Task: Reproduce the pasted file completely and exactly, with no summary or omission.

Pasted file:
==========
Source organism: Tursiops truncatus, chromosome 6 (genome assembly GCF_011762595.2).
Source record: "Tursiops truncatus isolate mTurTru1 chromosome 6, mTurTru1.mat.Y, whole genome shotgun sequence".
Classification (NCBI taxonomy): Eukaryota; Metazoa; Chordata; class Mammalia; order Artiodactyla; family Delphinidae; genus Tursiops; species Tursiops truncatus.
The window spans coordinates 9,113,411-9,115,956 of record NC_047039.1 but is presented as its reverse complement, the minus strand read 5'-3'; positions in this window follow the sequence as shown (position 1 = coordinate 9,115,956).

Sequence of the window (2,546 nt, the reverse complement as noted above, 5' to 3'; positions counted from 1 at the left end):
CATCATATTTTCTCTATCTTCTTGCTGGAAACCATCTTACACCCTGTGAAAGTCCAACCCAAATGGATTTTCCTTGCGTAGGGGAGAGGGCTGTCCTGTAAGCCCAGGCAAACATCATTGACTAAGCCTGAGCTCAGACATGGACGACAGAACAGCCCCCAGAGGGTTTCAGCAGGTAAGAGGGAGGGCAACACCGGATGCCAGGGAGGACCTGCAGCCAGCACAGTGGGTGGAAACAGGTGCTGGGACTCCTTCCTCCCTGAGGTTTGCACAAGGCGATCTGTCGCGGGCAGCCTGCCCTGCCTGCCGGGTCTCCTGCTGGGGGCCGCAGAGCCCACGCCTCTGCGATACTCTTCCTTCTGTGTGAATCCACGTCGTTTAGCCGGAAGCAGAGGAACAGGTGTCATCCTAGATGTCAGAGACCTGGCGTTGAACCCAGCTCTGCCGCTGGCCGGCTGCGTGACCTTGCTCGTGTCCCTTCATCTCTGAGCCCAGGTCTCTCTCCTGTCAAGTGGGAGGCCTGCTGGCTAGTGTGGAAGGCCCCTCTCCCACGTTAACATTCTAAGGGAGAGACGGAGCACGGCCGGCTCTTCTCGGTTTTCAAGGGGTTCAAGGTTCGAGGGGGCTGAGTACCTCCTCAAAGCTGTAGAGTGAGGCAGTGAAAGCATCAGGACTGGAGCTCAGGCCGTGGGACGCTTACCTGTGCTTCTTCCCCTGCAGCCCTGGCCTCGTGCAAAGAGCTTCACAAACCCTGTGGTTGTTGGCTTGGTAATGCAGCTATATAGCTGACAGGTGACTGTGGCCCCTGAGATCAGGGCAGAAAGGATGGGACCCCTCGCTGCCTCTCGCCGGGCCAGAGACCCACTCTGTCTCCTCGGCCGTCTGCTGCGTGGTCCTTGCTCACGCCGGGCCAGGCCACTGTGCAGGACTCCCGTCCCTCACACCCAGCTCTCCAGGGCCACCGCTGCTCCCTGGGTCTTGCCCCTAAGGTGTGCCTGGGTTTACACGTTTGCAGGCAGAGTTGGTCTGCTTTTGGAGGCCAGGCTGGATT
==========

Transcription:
Source organism: Tursiops truncatus, chromosome 6 (genome assembly GCF_011762595.2).
Source record: "Tursiops truncatus isolate mTurTru1 chromosome 6, mTurTru1.mat.Y, whole genome shotgun sequence".
Classification (NCBI taxonomy): Eukaryota; Metazoa; Chordata; class Mammalia; order Artiodactyla; family Delphinidae; genus Tursiops; species Tursiops truncatus.
The window spans coordinates 9,113,411-9,115,956 of record NC_047039.1 but is presented as its reverse complement, the minus strand read 5'-3'; positions in this window follow the sequence as shown (position 1 = coordinate 9,115,956).

Sequence of the window (2,546 nt, the reverse complement as noted above, 5' to 3'; positions counted from 1 at the left end):
CATCATATTTTCTCTATCTTCTTGCTGGAAACCATCTTACACCCTGTGAAAGTCCAACCCAAATGGATTTTCCTTGCGTAGGGGAGAGGGCTGTCCTGTAAGCCCAGGCAAACATCATTGACTAAGCCTGAGCTCAGACATGGACGACAGAACAGCCCCCAGAGGGTTTCAGCAGGTAAGAGGGAGGGCAACACCGGATGCCAGGGAGGACCTGCAGCCAGCACAGTGGGTGGAAACAGGTGCTGGGACTCCTTCCTCCCTGAGGTTTGCACAAGGCGATCTGTCGCGGGCAGCCTGCCCTGCCTGCCGGGTCTCCTGCTGGGGGCCGCAGAGCCCACGCCTCTGCGATACTCTTCCTTCTGTGTGAATCCACGTCGTTTAGCCGGAAGCAGAGGAACAGGTGTCATCCTAGATGTCAGAGACCTGGCGTTGAACCCAGCTCTGCCGCTGGCCGGCTGCGTGACCTTGCTCGTGTCCCTTCATCTCTGAGCCCAGGTCTCTCTCCTGTCAAGTGGGAGGCCTGCTGGCTAGTGTGGAAGGCCCCTCTCCCACGTTAACATTCTAAGGGAGAGACGGAGCACGGCCGGCTCTTCTCGGTTTTCAAGGGGTTCAAGGTTCGAGGGGGCTGAGTACCTCCTCAAAGCTGTAGAGTGAGGCAGTGAAAGCATCAGGACTGGAGCTCAGGCCGTGGGACGCTTACCTGTGCTTCTTCCCCTGCAGCCCTGGCCTCGTGCAAAGAGCTTCACAAACCCTGTGGTTGTTGGCTTGGTAATGCAGCTATATAGCTGACAGGTGACTGTGGCCCCTGAGATCAGGGCAGAAAGGATGGGACCCCTCGCTGCCTCTCGCCGGGCCAGAGACCCACTCTGTCTCCTCGGCCGTCTGCTGCGTGGTCCTTGCTCACGCCGGGCCAGGCCACTGTGCAGGACTCCCGTCCCTCACACCCAGCTCTCCAGGGCCACCGCTGCTCCCTGGGTCTTGCCCCTAAGGTGTGCCTGGGTTTACACGTTTGCAGGCAGAGTTGGTCTGCTTTTGGAGGCCAGGCTGGATT